Adalbert Stifter’s Nature and Grace

I think one of my favorite publications of 2021 was Isabel Fargo Cole’s translation of nineteenth-century Austrian author Adalbert Stifter’s collection of short fiction, Motley Stones. These stories fit into a collection of books I’ve been assembling for over fifteen years, writing I call hypethral. This kind of writing is open to the natural world (the Greek word means open to the skies, exposed to all weathers and seasons, and was originally used to denote a kind of temple). Hypethral writing finds the natural world iconic or sacramental, it reveals nature to be a gateway to that which lies beyond appearance, whether one conceives of that as uncreated light or primordial void or whatever. Another way of putting this is to say that in hypethral writing the sense of place interacts with the sense of the sacred.

In Stifter’s story “Limestone,” the internal narrator—that is, the narrator introduced by the framing device, “Here I shall tell a tale a friend once told us…”—befriends a parson in a remote and barren district, and tells the story of how upon his death the parson made provision for the establishment of a school, so that the children from one village in his parish should not have to travel so far, across an often inhospitable terrain, to go to school. At one point, the narrator sees the children making that commute nearly drowned. Later, he reflects:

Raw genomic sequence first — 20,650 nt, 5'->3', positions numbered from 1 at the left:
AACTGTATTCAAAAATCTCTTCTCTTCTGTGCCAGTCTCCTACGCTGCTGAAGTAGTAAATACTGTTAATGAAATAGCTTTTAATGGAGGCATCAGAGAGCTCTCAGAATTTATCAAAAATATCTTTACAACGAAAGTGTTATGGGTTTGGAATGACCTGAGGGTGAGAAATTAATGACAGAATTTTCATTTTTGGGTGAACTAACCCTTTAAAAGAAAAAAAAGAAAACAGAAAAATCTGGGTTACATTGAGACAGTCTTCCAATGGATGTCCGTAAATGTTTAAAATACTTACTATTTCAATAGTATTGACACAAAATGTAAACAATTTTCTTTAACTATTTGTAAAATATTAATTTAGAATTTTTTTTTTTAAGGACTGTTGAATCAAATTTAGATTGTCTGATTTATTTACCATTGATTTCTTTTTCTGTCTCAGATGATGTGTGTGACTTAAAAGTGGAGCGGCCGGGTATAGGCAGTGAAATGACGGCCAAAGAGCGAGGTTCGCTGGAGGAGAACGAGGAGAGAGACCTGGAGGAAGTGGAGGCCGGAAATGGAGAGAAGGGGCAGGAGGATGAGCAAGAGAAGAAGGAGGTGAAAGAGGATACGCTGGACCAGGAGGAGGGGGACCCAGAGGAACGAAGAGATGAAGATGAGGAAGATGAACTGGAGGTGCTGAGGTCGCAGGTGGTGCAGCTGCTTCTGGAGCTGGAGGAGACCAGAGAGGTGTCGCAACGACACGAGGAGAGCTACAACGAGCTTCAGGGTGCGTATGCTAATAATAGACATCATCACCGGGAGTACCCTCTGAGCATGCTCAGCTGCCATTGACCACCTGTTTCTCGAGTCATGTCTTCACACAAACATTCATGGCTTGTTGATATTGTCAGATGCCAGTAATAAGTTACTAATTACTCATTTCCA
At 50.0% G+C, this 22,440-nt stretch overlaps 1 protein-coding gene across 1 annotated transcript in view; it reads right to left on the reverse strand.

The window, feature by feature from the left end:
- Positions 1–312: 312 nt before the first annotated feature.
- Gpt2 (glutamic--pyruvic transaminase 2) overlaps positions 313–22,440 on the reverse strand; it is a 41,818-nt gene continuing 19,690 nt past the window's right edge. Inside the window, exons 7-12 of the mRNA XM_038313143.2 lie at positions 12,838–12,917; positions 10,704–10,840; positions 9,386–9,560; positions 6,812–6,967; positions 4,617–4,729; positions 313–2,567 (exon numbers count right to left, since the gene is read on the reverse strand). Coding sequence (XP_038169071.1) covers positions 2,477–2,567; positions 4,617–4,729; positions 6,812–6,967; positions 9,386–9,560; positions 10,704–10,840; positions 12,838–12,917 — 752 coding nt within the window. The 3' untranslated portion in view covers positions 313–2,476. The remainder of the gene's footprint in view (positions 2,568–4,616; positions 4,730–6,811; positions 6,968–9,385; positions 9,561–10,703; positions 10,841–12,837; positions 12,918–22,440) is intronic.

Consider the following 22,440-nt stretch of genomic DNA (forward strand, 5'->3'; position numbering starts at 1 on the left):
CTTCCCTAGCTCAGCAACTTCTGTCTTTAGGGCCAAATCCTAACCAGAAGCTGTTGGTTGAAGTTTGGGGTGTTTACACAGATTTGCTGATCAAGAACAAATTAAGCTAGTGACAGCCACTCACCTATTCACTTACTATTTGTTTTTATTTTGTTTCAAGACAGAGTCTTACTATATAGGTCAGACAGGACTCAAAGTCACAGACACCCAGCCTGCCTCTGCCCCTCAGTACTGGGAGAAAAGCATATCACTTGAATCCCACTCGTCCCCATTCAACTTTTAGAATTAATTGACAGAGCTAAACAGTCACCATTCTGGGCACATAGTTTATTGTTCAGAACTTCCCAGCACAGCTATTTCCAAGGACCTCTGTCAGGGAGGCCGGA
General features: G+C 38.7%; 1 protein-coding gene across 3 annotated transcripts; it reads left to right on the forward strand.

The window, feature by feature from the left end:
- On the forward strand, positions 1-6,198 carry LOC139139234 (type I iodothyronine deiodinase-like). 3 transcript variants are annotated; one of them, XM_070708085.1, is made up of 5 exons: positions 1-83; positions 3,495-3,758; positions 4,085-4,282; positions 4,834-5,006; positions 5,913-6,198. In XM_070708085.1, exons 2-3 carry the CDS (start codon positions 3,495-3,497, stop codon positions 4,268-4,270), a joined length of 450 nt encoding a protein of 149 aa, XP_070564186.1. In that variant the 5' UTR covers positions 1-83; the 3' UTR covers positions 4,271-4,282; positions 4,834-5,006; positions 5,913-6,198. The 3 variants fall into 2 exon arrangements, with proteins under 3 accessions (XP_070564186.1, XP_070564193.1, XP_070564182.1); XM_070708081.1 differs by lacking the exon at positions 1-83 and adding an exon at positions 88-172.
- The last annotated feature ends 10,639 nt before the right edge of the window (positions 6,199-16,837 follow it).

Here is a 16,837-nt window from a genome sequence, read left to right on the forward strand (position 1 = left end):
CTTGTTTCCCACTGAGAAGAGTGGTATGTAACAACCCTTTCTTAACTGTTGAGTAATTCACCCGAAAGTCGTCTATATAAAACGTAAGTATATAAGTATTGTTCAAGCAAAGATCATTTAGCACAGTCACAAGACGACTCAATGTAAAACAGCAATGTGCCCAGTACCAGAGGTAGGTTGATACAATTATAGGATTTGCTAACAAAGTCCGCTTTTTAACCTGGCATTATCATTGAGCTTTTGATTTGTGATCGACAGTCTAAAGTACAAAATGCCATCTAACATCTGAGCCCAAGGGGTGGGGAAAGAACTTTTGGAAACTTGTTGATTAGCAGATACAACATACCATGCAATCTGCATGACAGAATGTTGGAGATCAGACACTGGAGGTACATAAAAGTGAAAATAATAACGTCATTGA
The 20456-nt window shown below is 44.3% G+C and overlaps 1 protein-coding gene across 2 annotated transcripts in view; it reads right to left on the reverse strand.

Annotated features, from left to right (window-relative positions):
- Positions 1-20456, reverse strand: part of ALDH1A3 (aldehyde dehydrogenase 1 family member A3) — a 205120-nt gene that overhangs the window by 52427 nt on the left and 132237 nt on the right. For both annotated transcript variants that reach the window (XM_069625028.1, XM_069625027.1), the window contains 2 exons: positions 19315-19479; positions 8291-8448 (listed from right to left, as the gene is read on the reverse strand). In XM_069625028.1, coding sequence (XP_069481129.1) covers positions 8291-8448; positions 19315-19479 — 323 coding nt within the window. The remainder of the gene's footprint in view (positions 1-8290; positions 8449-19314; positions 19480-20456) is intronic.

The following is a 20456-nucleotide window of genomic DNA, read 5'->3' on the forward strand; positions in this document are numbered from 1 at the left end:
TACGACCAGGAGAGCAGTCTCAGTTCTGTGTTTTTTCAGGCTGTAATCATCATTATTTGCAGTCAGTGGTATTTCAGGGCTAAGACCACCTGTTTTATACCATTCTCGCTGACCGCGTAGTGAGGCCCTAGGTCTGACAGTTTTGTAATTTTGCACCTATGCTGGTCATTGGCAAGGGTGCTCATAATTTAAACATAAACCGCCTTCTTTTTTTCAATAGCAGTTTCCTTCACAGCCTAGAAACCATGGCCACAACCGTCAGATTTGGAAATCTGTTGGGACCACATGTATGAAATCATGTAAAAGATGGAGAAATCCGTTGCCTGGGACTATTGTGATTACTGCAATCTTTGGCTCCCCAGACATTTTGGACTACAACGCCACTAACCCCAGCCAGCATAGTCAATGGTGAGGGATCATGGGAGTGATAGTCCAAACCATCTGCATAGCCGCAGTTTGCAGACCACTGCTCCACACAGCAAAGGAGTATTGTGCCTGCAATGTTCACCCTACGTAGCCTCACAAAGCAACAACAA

Climbing toward the heights of the limestone hills, I thought about the children. How great a thing is inexperience and innocence. Obeying their parents they go where they might find death; for when the Zirder floods the danger is very great, and the children’s ignorance can make it incalculably great. But they know nothing of death. Though its name may cross their lips, they do not know its nature, and their upward-striving life has no perception of extinction. If they themselves slipped into death, they would not know, and would die before they realized it.

Note that the story within a story within a story (sometimes, as in “Limestone,” there are that many layers or more) is one possible analogy, made through the literary form itself, to an ontologically hierarchical cosmos such as the Catholic Stifter perceived. In “Limestone,” the pastor tells the internal narrator his life’s story before he dies, thus revealing something of the motivation behind his desire to help the poor local children in their education. In the end, however, his bequest is inadequate, and no new school can be built. But the local gentry and prominent citizens come together to carry out his wishes anyway, and the internal narrator sees fit to articulate the metaphysical moral of this outcome:

But as evil is always futile in itself, and has no effect in the great scheme of things, whereas good bears fruit, even when begun with inadequate means, so it was here.

The natural world that Stifter beholds and portrays is sublime—let’s remember that the sublime enfolds the notion of holy or transcendent terror. But the natural world so conceived is the material through which Stifter expressed his elemental and traditional religious consciousness, which hinges upon the notion of divine grace. It is through the terrible beauty and danger and wildness of the natural world that Stifter’s God effects his will.